This is interesting … we have reported in the past of various studies etc. which have demonstrated/recreated the colours which originally adorned ancient statuary and temples, but apparently no trace of paint has ever been found on the Parthenon before. Recently, however, a researcher at the British Museum — Giovanni Verri — has developed a technique to detect at least one colour (Egyptian Blue) on the Parthenon/Elgin Marbles. An excerpt from the coverage in New Scientist:
Verri shines red light onto the marble, and any traces of paint that remain absorb the red light and emit infrared light. Viewed through an infrared camera, any parts of the marble that were once blue appear to glow.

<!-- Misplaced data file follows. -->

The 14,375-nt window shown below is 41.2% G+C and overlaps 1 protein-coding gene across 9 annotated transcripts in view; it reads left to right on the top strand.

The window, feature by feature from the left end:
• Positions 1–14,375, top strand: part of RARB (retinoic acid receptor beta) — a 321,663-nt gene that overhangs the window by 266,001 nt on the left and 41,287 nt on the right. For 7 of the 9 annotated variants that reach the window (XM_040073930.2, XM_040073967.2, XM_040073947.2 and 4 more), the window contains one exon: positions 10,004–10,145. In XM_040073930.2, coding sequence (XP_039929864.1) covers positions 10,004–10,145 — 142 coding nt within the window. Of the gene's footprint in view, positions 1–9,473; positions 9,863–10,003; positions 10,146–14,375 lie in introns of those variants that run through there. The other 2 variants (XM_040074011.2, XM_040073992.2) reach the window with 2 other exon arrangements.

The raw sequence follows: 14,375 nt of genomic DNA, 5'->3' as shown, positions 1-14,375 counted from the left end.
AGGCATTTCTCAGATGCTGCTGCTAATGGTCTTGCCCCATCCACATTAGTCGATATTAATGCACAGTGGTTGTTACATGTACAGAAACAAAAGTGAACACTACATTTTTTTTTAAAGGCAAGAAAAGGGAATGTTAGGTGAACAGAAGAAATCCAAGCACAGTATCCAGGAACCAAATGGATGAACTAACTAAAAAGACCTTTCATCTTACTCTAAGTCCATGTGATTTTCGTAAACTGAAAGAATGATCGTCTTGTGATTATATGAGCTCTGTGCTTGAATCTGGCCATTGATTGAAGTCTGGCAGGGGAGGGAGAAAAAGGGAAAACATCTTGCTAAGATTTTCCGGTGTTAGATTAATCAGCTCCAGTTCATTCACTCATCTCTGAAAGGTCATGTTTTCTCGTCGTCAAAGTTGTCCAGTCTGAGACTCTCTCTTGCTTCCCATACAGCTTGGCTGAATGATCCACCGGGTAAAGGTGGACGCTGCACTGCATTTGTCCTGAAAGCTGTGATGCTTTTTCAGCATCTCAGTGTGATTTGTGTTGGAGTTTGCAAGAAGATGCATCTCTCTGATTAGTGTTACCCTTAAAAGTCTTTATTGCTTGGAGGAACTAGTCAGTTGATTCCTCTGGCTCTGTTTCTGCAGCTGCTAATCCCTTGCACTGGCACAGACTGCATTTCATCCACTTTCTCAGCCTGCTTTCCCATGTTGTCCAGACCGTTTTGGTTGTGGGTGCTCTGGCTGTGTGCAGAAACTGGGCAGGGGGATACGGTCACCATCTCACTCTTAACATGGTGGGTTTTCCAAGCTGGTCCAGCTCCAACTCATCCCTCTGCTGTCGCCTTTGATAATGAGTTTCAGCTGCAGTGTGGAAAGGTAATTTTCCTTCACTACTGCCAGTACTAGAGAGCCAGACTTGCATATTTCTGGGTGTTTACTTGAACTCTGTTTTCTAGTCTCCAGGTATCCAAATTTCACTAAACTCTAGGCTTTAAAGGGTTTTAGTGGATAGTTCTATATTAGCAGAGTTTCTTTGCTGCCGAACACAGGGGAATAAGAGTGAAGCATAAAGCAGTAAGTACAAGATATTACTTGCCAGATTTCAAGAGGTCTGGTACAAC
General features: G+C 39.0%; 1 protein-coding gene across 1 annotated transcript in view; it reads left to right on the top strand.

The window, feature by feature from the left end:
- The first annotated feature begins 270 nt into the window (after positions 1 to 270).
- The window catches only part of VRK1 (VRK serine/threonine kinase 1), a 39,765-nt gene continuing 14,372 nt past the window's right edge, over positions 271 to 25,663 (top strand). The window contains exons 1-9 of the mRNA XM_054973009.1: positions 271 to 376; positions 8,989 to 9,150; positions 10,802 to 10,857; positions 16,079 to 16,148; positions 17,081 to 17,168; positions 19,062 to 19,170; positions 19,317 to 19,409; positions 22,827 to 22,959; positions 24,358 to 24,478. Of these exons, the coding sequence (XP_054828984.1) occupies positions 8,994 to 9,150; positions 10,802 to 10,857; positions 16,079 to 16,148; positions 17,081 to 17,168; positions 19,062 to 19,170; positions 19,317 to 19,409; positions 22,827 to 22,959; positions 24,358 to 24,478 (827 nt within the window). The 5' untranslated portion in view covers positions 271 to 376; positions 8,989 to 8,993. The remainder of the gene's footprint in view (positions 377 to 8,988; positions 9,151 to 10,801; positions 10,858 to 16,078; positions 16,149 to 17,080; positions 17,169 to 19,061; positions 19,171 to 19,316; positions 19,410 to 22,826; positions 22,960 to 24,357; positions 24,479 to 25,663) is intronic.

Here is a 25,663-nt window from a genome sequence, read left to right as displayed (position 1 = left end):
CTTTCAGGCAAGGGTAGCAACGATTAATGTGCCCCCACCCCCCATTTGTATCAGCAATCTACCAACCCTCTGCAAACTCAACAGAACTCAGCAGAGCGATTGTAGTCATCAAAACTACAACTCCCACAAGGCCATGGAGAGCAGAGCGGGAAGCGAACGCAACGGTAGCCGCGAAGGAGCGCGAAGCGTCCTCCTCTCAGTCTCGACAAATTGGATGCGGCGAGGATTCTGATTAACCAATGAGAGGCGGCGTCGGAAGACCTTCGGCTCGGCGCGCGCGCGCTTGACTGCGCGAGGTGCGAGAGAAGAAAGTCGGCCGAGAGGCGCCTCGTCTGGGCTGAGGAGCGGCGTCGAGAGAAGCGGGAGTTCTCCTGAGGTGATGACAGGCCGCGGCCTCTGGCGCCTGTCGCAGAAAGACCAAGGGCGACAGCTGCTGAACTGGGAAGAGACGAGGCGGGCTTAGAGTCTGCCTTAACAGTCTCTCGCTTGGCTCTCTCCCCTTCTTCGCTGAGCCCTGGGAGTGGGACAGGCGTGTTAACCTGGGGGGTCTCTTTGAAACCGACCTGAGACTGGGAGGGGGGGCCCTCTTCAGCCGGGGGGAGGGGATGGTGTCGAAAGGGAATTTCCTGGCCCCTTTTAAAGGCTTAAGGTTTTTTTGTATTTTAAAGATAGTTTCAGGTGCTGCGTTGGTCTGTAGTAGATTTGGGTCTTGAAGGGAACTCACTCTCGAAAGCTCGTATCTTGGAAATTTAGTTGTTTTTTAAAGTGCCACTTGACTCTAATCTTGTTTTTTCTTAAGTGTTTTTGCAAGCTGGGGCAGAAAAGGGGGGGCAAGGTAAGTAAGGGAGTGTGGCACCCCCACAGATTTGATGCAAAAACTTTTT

Egyptian blue has shown up on the belt of Iris, Poseidon’s messenger goddess (see image), and as a wave pattern along the back of Helios, god of the sun, who is shown rising out of the sea at dawn. It also appears as stripes on the woven mantle draped over another goddess, Dione (see image).
If you look at the images accompanying the New Scientist article, you can see we’re definitely talking about ‘traces’. Of course, Dr. Verri has a paper on the technique, the abstract (and possibly full text) of which is available here.
- New test reveals Parthenon’s hidden colour (New Scientist)
- Parthenon was covered in colourful paint (Telegraph)
- New Imaging Technique Shows Parthenon Was Once Brightly Painted (Discover)